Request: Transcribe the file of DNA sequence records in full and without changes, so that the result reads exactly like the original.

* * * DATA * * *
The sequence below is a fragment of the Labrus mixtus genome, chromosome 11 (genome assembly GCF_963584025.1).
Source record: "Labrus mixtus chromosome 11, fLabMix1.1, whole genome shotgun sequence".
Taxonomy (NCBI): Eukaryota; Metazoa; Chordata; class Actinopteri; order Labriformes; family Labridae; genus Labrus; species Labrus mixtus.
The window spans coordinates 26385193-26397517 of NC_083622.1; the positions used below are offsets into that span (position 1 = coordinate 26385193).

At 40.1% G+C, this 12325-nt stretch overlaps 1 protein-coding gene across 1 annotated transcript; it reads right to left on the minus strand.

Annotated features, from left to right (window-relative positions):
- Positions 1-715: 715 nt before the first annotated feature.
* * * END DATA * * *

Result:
The sequence below is a fragment of the Labrus mixtus genome, chromosome 11 (genome assembly GCF_963584025.1).
Source record: "Labrus mixtus chromosome 11, fLabMix1.1, whole genome shotgun sequence".
Taxonomy (NCBI): Eukaryota; Metazoa; Chordata; class Actinopteri; order Labriformes; family Labridae; genus Labrus; species Labrus mixtus.
The window spans coordinates 26385193-26397517 of NC_083622.1; the positions used below are offsets into that span (position 1 = coordinate 26385193).

At 40.1% G+C, this 12325-nt stretch overlaps 1 protein-coding gene across 1 annotated transcript; it reads right to left on the minus strand.

Annotated features, from left to right (window-relative positions):
- Positions 1-715: 715 nt before the first annotated feature.